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PALM BEACH COUNTY (CBS12) — Viral video of a passenger forcibly removed off of a United Airlines flight in Chicago after refusing to give up his seat on an oversold flight is drawing a firestorm of criticism.

CBS12 is digging through federal documents investigating your rights and why the airlines have the right to remove you from a flight. Documents show overbooking is a common practice and it’s perfectly legal.

Security removed the passenger to free up a seat for a crew member, dragging him down the isle after choosing him at random on the oversold flight.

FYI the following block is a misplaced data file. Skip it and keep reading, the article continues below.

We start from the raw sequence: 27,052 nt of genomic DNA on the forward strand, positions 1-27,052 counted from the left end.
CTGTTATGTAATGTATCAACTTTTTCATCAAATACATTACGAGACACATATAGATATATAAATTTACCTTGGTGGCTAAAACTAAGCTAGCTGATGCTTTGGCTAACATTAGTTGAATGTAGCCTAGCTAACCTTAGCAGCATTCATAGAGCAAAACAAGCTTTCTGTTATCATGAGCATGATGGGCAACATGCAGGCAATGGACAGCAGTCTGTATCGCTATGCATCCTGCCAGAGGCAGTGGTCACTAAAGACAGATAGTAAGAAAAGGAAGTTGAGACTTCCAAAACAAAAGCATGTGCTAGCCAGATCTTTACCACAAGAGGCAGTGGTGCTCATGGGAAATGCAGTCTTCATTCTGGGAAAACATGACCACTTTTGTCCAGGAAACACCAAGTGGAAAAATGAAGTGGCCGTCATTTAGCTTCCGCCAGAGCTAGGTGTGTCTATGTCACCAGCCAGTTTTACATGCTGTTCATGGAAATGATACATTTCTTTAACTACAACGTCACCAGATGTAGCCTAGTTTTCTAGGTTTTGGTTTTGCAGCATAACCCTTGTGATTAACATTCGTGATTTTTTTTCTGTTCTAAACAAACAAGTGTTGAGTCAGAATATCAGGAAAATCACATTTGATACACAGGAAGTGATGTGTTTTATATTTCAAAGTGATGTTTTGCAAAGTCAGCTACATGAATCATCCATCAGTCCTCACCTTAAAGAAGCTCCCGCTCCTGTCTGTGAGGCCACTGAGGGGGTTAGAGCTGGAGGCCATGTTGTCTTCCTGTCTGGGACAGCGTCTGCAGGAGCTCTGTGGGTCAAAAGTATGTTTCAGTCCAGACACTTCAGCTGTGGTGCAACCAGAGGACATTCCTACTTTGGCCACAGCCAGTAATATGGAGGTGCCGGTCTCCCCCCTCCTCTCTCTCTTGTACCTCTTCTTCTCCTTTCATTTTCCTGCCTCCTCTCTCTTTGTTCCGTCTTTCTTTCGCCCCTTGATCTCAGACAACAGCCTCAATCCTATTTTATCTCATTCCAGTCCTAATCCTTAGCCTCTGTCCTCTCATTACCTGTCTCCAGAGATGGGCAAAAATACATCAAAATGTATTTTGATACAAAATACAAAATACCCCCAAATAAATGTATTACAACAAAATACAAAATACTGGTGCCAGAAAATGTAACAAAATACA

We shared the video with West Palm Beach civil defense attorney Greg Morse and asked him when you buy an airline ticket, are you signing away your rights once you board that aircraft. “You’re signing away on some level your right to get on that flight 100% and never have to give up your seat,” Morse said.

The disturbing video is shining the light on rules that many air travelers are not familiar with. For instance, United Airlines’ own policy states passengers can be denied boarding on an oversold flight based on itinerary, status of frequent flyer membership and even how much you paid for the ticket.

The airline however, does claim, individuals with disabilities or minors would “be the last to be involuntarily denied boarding.

According to the DOT, if the airline bumps you involuntarily and you’re scheduled to arrive at your destination between one and two hours after your original arrival time, the airline owes you 200% of your one way fare up to $675.00 If you’re more than two hours late, compensation doubles to 400% or up to $1,350 dollars.